Tax Code Information: What Is Irs Section 119-1?

Have you ever wondered if meals and lodging furnished by your employer are tax deductible? An examination of IRS section 119-1 tells you everything you need to know.

When are meals and lodging exempt from your taxable income total? Internal Revenue Service code section 119-1 tells you. Giving the taxpayer two tests to determine his or her circumstances, the IRS questions "the business premises" of your employer - whether the meals and lodging were furnished on the business place grounds themselves - and the "convenience of the employer" - if the meals and lodging are being given to the worker in order to ease the constraints of the conduction of business.

In its legalistic manner and unfamiliar jargon, what the IRS is saying in section 119-1 is that you can deduct the value of meals or certain lodging from your taxable income. If the meals or the lodging are reasonable extensions of business, then they are likely to be gross income-deductible. Think of the businessman on a trip. If he lives in New York City, he couldn't possibly be expected to commute for a week of meetings in Los Angeles, yet the lodging provided by his company in this case is not deductible from the businessman's gross income. This is because the lodging is not at the businessman's actual place of employment, and the IRS only allows deductions for lodging at the business "premises" itself.

Given this exception, what type of employees does the lodging deduction option cover? Not many, as you can imagine; although household servants - butlers and maids and home care staff - live and work at their employer's premises, not a lot of other workers are covered under this statute. Mainly if you do temporary work in construction or contracting, where jobs are located in remote areas, or if you normally engage in work that requires the setting up of camps (think mountain-climbing guides or park ranger details) then the employer premise option may exist for you. Otherwise, for the majority of the rest of us, simply getting sent out on a business assignment isn't good enough for deduction purposes. You might get sent to Saskatoon for a business conference, but the amount that your employer forks over for the hotel room isn't deductible from your gross income.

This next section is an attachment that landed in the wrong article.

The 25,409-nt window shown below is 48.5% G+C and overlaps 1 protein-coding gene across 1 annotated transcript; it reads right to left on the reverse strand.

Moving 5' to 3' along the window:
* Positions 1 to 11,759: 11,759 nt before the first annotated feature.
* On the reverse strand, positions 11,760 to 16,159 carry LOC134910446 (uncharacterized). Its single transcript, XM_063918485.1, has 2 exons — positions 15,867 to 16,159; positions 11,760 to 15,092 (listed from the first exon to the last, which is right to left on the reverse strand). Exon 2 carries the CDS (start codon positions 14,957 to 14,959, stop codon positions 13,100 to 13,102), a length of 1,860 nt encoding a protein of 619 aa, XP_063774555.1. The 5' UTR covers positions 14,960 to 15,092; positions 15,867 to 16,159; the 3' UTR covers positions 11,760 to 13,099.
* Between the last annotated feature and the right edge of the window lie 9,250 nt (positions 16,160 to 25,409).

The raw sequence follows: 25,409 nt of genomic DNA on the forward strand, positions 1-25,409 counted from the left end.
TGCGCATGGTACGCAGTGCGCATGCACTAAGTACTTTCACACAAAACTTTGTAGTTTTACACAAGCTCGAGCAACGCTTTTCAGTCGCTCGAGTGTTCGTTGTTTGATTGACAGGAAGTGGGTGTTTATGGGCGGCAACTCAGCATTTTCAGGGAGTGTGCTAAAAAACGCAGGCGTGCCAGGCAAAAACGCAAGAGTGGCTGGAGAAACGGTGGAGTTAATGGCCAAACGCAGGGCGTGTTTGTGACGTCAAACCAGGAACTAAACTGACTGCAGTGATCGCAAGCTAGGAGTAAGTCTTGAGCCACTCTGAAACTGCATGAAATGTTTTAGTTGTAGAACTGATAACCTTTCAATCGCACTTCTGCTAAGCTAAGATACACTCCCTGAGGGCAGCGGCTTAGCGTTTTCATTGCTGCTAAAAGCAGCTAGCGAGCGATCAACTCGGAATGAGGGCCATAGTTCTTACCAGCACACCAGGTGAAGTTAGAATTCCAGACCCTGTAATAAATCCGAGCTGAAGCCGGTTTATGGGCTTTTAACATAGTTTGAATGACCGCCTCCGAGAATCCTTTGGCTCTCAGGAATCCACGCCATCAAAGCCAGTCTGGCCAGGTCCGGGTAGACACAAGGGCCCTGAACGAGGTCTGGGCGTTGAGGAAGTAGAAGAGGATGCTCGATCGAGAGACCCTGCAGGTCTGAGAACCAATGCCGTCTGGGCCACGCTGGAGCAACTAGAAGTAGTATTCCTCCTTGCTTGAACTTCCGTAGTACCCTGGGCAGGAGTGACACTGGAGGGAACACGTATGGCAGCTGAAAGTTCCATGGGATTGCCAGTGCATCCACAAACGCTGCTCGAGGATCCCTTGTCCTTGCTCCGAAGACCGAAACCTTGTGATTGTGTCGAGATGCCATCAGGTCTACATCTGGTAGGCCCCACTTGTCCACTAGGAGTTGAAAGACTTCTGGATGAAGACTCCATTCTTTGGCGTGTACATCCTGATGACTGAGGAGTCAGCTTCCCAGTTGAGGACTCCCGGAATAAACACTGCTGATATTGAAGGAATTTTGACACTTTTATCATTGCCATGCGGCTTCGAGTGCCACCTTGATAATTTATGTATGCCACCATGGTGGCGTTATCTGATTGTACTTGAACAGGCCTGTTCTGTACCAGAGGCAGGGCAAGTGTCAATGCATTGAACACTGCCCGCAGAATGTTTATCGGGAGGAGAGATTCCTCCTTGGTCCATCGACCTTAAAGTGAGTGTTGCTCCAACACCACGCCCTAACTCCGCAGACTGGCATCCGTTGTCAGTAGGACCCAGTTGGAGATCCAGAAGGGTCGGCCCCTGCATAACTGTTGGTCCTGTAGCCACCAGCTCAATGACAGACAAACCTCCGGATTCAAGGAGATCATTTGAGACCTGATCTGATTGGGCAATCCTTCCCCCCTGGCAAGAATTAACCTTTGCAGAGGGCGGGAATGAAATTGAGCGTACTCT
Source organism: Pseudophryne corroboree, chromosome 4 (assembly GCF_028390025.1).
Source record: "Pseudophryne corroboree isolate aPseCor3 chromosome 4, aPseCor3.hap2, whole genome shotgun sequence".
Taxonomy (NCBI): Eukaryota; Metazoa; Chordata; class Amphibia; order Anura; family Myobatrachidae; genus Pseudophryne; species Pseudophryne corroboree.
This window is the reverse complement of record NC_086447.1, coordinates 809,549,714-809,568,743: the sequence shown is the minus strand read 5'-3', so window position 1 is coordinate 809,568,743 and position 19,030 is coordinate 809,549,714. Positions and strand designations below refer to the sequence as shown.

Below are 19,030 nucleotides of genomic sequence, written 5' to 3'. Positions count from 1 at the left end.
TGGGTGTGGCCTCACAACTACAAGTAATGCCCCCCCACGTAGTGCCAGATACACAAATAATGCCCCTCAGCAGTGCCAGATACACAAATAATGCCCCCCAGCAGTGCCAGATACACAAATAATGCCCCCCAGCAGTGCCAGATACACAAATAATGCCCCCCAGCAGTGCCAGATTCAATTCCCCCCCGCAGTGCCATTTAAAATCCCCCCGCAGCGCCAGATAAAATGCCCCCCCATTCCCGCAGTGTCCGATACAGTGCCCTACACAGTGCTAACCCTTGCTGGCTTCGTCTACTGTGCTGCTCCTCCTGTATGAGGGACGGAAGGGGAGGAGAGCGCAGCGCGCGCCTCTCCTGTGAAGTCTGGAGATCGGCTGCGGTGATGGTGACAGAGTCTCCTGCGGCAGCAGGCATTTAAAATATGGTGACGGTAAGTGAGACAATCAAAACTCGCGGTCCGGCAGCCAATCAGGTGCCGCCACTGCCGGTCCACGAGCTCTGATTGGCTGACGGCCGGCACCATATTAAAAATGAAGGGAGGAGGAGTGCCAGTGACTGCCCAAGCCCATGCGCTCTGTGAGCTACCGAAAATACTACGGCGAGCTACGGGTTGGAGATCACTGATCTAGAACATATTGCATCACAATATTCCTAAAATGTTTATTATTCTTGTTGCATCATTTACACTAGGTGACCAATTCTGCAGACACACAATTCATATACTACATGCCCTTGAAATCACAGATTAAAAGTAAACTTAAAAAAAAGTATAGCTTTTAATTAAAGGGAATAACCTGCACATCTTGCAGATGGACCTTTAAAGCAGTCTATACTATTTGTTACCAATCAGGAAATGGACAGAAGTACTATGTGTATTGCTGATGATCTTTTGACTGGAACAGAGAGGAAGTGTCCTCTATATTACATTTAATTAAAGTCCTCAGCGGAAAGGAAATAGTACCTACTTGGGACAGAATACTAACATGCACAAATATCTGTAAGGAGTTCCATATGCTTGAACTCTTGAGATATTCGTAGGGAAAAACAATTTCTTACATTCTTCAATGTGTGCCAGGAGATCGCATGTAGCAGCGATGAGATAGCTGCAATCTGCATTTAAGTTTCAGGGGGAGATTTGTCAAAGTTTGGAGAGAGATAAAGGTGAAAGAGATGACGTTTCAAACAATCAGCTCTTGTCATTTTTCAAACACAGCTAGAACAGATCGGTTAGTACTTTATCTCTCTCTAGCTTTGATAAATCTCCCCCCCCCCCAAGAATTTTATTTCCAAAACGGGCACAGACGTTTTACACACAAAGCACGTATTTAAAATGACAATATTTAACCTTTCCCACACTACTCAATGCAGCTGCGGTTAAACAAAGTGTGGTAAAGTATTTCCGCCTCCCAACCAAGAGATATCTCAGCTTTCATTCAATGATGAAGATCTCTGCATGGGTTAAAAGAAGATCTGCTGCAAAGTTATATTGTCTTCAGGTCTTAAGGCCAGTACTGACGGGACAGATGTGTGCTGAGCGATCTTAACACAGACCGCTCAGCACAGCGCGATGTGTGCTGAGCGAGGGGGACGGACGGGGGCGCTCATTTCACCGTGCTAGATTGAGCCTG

But let's look further at meals. Under what circumstances can an employee expect to be able to deduct the value of meals from their gross income? Here we find many exceptions to allow for deduction.

When a business makes meals available, it is rarely out of the goodness of the heart of its CEO. The IRS recognizes that businesses will furnish meals without charge mainly for one reason: for convenience's sake. Think about your bank. Have you ever been in there at lunchtime? Banks do a lot of business at the noon hour, so the IRS realizes that some banks or other similar businesses will want to furnish meals for their employees. This allows for better productivity by employees who now do not have to leave the premises to eat.